Amazon's reply to publishers' concerns?  Streitfeld quotes Russell Grandinetti, one of Amazon's top executives, as responding that with publishers, "it's always the end of the world.  You could set your watch on it arriving."  Grandinetti also says that "the only really necessary people in the publishing process now are the writer and reader.  Everyone who stands between those two has both risk and opportunity."

I think it's great that authors have more choices in their path to publishing, but the rush to take out the middle man concerns me.  I have yet to EVER read a good book that didn't take a whole team to put together. Yes, the writer is the creator.  But they are not always the best experts in editing and marketing their own work.  They can't be.  It's virtually impossible to read your own writing objectively.  And we all can't be experts in everything.  It's wise to utilize the knowledge and experience of those who've been working in the industry.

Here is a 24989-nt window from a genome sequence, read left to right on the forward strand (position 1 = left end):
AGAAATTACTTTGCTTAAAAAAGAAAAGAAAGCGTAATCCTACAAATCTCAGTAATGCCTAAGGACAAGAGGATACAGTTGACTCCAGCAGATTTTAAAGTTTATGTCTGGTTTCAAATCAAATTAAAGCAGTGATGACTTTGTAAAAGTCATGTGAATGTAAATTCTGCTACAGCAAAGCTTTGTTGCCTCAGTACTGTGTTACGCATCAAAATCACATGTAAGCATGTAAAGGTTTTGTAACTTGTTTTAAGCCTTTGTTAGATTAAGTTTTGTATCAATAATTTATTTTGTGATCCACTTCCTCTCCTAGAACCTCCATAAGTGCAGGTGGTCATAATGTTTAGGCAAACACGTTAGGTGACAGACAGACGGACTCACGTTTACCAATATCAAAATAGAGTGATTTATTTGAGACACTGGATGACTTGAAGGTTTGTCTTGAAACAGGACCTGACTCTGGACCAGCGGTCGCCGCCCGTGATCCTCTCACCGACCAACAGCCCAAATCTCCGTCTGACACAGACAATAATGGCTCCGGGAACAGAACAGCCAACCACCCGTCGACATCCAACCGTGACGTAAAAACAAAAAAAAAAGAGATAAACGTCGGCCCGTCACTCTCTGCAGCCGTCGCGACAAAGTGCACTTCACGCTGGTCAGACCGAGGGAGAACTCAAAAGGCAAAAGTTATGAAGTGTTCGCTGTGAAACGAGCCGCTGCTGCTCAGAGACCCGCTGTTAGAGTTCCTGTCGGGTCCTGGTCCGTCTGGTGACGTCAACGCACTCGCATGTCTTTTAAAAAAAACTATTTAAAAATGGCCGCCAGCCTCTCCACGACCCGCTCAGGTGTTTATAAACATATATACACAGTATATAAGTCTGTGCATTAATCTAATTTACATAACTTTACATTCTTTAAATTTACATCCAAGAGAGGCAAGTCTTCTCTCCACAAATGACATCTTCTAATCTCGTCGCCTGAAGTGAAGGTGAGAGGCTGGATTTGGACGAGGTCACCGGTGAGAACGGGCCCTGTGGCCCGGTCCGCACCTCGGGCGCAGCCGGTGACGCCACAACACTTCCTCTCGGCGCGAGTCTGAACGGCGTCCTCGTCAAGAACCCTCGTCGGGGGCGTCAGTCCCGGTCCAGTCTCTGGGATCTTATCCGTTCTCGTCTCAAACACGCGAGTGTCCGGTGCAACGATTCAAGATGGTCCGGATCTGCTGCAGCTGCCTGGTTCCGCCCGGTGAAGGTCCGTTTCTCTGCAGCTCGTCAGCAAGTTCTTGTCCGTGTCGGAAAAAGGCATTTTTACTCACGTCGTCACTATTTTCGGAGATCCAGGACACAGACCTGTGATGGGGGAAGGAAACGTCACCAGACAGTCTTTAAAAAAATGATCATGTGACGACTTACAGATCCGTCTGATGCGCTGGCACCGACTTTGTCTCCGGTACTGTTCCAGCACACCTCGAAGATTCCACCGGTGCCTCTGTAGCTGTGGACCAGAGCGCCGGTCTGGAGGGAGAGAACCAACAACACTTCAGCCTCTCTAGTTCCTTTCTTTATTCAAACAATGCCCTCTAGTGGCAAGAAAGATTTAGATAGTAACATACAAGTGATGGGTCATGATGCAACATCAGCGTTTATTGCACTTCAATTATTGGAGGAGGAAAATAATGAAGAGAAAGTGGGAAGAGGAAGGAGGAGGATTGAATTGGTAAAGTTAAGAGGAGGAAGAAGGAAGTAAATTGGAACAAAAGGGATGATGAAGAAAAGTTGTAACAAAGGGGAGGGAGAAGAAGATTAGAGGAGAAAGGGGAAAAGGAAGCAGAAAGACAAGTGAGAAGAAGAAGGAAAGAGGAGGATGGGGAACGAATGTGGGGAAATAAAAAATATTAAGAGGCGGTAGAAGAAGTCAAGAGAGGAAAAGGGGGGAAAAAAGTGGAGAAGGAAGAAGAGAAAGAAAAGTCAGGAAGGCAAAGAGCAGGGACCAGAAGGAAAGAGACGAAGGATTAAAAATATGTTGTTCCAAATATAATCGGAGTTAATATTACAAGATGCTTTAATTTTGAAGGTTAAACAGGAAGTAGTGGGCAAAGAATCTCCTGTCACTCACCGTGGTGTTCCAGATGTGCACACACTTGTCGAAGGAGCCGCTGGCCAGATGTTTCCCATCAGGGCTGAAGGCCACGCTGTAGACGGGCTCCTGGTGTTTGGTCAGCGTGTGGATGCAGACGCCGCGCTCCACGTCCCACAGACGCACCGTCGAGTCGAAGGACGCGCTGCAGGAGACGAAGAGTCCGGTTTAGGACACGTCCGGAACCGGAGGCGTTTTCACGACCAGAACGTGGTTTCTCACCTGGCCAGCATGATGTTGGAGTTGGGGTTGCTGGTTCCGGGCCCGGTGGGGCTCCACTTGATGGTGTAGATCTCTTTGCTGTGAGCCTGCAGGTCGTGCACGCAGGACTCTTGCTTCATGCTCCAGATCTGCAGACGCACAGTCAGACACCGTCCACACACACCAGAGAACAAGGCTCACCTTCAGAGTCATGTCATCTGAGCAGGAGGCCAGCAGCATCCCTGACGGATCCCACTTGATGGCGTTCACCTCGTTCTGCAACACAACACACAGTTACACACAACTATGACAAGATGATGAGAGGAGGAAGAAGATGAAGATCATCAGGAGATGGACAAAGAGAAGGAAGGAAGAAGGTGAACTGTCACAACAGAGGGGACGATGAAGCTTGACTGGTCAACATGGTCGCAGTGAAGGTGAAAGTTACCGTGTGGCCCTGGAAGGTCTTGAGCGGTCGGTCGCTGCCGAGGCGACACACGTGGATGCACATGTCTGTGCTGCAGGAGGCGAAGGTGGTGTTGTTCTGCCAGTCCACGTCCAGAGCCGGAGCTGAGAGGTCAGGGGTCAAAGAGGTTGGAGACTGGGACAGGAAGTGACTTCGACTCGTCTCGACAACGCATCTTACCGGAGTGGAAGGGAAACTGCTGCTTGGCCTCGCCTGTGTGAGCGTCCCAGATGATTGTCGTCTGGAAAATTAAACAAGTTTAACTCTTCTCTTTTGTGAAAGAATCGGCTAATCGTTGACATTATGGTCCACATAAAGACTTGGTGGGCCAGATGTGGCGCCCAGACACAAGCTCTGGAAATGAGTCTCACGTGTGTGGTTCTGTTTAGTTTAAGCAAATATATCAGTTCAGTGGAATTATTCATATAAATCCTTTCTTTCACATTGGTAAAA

With this rush to publish, regardless of quality, are we just flooding the market with mediocre books?  If it's easy, will authors stop striving for excellence? Will the craft and art of writing be lost to the bottom dollar?

I hope not.  There are definitely great books out there that go the e-book and self-publishing route, so I know it's possible.  I just think we have to make sure that cutting out the middle man isn't actually cutting out the very tools we need to make our stories great.

It will be interesting to see what happens as Amazon moves forward.  It's definitely a crazy and exciting time to be a writer.